Mr. Justice Gray sums up English law on the precept of citizenship by birth as existing for at least three centuries. There are those who argue that the word “jurisdiction” within the Fourteenth Amendment would disqualify by birth citizenship where the parents are illegally in the United States. That is not what jurisdiction means. The Court in US vs. Wong Kim Ark, is unmistakably clear that “jurisdiction” merely relates to the domain controlled by the Sovereign. For example, a child born to aliens in Guam would fall under the “jurisdiction” of the United States since Guam is one of our territories. Mr. Justice Thompson in Inglis vs. Sailors’ Snug Harbor, (1830) 3 Pet. 99, stated: “It is universally admitted, both in the English courts and in those of our own country, that all persons born with in the Colonies of North America whilst subject to the Crown of Great Britain, were natural-born British subjects.” Cited at US vs. Wong Kim Ark, 461.
The Wong Kim Ark opinion makes interesting read for history buffs but it gives no comfort to those who think the Fourteenth Amendment can be rewritten by legislation or by presidential decree. What happens when the born in America alien, now a US citizen, grows up and wants to have his alien parents become citizens of the United States? That is governed by immigration laws in the United States.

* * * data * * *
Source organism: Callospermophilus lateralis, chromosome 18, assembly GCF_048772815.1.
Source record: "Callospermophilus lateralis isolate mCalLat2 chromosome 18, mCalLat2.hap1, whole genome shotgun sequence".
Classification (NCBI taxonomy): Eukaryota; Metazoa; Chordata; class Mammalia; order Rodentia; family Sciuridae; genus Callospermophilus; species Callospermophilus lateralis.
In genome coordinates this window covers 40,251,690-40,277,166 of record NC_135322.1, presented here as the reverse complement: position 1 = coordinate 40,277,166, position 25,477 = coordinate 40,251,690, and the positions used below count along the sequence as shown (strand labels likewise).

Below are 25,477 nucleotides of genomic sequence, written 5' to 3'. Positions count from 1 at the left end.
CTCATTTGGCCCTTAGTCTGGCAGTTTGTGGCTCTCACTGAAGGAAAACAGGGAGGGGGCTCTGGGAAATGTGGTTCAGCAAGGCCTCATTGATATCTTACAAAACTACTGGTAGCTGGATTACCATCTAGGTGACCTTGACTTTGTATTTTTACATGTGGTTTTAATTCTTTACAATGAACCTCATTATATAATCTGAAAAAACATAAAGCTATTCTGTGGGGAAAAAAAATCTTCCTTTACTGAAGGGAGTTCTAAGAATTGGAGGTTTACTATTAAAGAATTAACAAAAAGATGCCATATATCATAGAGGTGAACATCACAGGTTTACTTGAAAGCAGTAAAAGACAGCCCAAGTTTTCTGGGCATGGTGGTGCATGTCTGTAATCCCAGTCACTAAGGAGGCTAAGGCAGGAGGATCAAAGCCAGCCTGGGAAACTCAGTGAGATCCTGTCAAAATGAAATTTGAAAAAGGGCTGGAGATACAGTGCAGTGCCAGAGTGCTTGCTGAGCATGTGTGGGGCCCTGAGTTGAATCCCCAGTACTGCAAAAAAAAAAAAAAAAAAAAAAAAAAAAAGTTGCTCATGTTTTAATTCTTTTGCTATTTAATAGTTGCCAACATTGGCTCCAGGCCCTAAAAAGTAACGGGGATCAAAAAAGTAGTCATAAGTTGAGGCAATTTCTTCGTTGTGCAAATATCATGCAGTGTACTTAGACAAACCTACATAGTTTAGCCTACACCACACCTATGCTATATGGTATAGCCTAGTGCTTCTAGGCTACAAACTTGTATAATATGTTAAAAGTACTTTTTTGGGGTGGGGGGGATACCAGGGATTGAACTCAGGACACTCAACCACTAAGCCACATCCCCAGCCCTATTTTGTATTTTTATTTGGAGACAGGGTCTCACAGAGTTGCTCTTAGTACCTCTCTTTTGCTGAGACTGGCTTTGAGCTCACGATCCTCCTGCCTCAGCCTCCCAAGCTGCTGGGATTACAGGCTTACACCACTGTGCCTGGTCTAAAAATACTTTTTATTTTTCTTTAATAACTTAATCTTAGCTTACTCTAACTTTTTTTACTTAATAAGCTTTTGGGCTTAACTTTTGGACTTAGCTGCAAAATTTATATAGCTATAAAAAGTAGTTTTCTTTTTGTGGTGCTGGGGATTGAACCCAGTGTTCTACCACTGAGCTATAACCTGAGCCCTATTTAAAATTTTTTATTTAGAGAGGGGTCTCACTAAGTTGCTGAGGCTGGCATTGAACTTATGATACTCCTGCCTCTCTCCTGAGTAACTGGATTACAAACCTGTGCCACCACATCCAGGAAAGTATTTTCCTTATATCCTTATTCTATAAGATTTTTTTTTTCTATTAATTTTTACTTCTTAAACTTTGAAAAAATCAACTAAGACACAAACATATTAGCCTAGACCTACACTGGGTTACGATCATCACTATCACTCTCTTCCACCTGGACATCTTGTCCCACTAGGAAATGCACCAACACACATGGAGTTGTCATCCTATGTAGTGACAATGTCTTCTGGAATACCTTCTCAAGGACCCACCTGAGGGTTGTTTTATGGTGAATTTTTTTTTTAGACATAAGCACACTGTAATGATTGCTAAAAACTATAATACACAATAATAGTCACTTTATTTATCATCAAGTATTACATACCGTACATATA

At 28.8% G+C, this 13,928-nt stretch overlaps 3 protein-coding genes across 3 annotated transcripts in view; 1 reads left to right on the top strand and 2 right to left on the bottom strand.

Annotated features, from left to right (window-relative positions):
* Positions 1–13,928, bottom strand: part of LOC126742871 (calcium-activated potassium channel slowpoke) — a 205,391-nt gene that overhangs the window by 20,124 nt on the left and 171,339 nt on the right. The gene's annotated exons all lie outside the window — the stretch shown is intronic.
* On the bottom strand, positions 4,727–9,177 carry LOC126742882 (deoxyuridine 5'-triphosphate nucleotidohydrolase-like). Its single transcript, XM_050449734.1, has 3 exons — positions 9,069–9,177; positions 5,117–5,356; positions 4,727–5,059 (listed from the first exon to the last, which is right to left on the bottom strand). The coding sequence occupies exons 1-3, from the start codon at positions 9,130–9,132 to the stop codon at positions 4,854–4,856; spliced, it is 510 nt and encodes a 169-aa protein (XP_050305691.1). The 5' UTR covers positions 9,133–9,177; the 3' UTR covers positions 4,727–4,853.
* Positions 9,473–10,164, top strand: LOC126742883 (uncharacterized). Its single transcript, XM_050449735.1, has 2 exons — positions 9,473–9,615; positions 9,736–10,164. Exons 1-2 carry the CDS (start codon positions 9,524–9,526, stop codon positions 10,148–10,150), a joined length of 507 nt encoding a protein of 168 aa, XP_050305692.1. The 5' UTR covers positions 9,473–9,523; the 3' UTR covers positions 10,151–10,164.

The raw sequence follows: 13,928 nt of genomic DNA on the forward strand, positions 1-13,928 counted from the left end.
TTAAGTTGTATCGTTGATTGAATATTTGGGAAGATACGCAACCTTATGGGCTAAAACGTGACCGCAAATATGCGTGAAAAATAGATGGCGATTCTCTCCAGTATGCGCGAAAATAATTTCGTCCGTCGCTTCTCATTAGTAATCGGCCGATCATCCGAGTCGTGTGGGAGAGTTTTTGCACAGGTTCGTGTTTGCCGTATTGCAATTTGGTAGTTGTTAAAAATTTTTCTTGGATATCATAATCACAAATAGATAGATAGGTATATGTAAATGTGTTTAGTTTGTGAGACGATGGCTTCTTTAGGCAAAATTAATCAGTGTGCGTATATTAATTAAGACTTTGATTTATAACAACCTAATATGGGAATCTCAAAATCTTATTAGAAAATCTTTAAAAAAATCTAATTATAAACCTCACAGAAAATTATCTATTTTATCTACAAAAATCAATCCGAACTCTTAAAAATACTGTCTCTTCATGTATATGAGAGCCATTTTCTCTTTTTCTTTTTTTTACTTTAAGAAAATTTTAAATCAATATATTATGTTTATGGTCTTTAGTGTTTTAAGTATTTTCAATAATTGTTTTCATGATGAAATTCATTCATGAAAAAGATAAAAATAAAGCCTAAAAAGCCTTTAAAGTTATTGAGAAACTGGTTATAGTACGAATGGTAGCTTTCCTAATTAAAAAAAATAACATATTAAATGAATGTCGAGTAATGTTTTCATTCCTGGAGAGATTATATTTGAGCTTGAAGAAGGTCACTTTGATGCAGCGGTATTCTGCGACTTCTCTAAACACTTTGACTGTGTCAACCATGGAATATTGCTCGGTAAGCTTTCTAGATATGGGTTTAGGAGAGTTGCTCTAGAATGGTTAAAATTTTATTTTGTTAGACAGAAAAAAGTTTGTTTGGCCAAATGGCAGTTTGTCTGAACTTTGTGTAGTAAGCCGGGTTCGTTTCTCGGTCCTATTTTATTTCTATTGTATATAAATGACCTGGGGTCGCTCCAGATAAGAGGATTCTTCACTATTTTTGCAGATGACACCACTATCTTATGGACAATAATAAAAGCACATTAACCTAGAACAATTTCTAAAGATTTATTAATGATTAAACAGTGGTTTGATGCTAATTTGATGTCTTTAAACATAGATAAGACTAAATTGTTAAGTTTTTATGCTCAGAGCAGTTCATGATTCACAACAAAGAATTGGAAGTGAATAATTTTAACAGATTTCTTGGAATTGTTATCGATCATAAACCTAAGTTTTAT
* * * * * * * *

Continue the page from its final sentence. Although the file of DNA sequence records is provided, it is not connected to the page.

In my own family, some relatives of my mother’s who escaped the Holocaust then fell under the brutal tyranny of Stalin in the Soviet Union. My grandmother on my mother’s side was born in Poland, but my mother was born in the United States. Thanks to the immigration laws which existed and the work of HIAS, the Hebrew Immigration Age Society, those Russian relatives were able to come to the United States and become United States citizens.
The states have followed the same rule as England and the United States government. Supreme Court of North Carolina noted that before the Revolution, “all free persons born within the dominions of the King of Great Britain, whatever their color or complexion, are native-born British subjects.” At 663.
The United States Supreme Court also noted that the rule of the common law pertaining to citizenship by birth is “without any regard of reference to political condition or allegiance of their parents…” at Pg. 30-31, with the exception of ambassadors. The United States Supreme Court even went so far as to rely upon a statute passed in the reign of Edward III, in the Roles of Parliament of 17 Edw. III, (1343).